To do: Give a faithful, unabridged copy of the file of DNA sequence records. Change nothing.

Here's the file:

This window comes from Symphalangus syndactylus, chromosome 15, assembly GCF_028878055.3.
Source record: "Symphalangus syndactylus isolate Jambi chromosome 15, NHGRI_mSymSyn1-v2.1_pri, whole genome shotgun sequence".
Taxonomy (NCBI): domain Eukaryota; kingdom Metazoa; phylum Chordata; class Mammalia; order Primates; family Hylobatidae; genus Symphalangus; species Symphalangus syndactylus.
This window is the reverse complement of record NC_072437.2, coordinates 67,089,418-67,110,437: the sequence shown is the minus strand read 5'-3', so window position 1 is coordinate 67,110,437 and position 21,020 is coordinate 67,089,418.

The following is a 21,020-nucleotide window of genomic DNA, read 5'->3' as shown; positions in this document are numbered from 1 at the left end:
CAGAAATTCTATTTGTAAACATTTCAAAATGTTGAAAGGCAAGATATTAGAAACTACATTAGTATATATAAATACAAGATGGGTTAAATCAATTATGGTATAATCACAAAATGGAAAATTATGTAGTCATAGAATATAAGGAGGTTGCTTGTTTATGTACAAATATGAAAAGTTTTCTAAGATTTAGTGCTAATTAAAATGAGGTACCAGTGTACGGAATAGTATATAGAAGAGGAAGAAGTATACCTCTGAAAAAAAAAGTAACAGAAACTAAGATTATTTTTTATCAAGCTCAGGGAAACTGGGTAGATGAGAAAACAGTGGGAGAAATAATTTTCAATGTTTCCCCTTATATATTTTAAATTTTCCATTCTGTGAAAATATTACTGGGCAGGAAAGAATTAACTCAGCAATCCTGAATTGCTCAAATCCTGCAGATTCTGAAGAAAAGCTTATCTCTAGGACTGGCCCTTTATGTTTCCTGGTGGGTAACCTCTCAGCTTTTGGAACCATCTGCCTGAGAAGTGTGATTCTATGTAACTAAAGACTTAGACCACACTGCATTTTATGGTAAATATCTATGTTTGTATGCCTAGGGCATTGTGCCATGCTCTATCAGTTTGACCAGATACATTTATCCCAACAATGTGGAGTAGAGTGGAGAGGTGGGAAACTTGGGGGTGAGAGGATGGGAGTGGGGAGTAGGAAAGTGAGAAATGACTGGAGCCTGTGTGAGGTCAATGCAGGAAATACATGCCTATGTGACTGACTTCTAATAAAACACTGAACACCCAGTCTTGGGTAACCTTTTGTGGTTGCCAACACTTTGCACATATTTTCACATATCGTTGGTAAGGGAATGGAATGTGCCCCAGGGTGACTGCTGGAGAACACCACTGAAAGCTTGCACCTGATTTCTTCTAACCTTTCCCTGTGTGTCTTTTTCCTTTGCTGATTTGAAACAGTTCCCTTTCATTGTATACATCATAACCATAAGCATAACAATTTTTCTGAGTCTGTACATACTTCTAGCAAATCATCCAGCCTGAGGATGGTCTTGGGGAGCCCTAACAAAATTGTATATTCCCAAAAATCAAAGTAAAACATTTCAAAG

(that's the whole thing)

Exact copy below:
This window comes from Symphalangus syndactylus, chromosome 15, assembly GCF_028878055.3.
Source record: "Symphalangus syndactylus isolate Jambi chromosome 15, NHGRI_mSymSyn1-v2.1_pri, whole genome shotgun sequence".
Taxonomy (NCBI): domain Eukaryota; kingdom Metazoa; phylum Chordata; class Mammalia; order Primates; family Hylobatidae; genus Symphalangus; species Symphalangus syndactylus.
This window is the reverse complement of record NC_072437.2, coordinates 67,089,418-67,110,437: the sequence shown is the minus strand read 5'-3', so window position 1 is coordinate 67,110,437 and position 21,020 is coordinate 67,089,418.

The following is a 21,020-nucleotide window of genomic DNA, read 5'->3' as shown; positions in this document are numbered from 1 at the left end:
CAGAAATTCTATTTGTAAACATTTCAAAATGTTGAAAGGCAAGATATTAGAAACTACATTAGTATATATAAATACAAGATGGGTTAAATCAATTATGGTATAATCACAAAATGGAAAATTATGTAGTCATAGAATATAAGGAGGTTGCTTGTTTATGTACAAATATGAAAAGTTTTCTAAGATTTAGTGCTAATTAAAATGAGGTACCAGTGTACGGAATAGTATATAGAAGAGGAAGAAGTATACCTCTGAAAAAAAAAGTAACAGAAACTAAGATTATTTTTTATCAAGCTCAGGGAAACTGGGTAGATGAGAAAACAGTGGGAGAAATAATTTTCAATGTTTCCCCTTATATATTTTAAATTTTCCATTCTGTGAAAATATTACTGGGCAGGAAAGAATTAACTCAGCAATCCTGAATTGCTCAAATCCTGCAGATTCTGAAGAAAAGCTTATCTCTAGGACTGGCCCTTTATGTTTCCTGGTGGGTAACCTCTCAGCTTTTGGAACCATCTGCCTGAGAAGTGTGATTCTATGTAACTAAAGACTTAGACCACACTGCATTTTATGGTAAATATCTATGTTTGTATGCCTAGGGCATTGTGCCATGCTCTATCAGTTTGACCAGATACATTTATCCCAACAATGTGGAGTAGAGTGGAGAGGTGGGAAACTTGGGGGTGAGAGGATGGGAGTGGGGAGTAGGAAAGTGAGAAATGACTGGAGCCTGTGTGAGGTCAATGCAGGAAATACATGCCTATGTGACTGACTTCTAATAAAACACTGAACACCCAGTCTTGGGTAACCTTTTGTGGTTGCCAACACTTTGCACATATTTTCACATATCGTTGGTAAGGGAATGGAATGTGCCCCAGGGTGACTGCTGGAGAACACCACTGAAAGCTTGCACCTGATTTCTTCTAACCTTTCCCTGTGTGTCTTTTTCCTTTGCTGATTTGAAACAGTTCCCTTTCATTGTATACATCATAACCATAAGCATAACAATTTTTCTGAGTCTGTACATACTTCTAGCAAATCATCCAGCCTGAGGATGGTCTTGGGGAGCCCTAACAAAATTGTATATTCCCAAAAATCAAAGTAAAACATTTCAAAG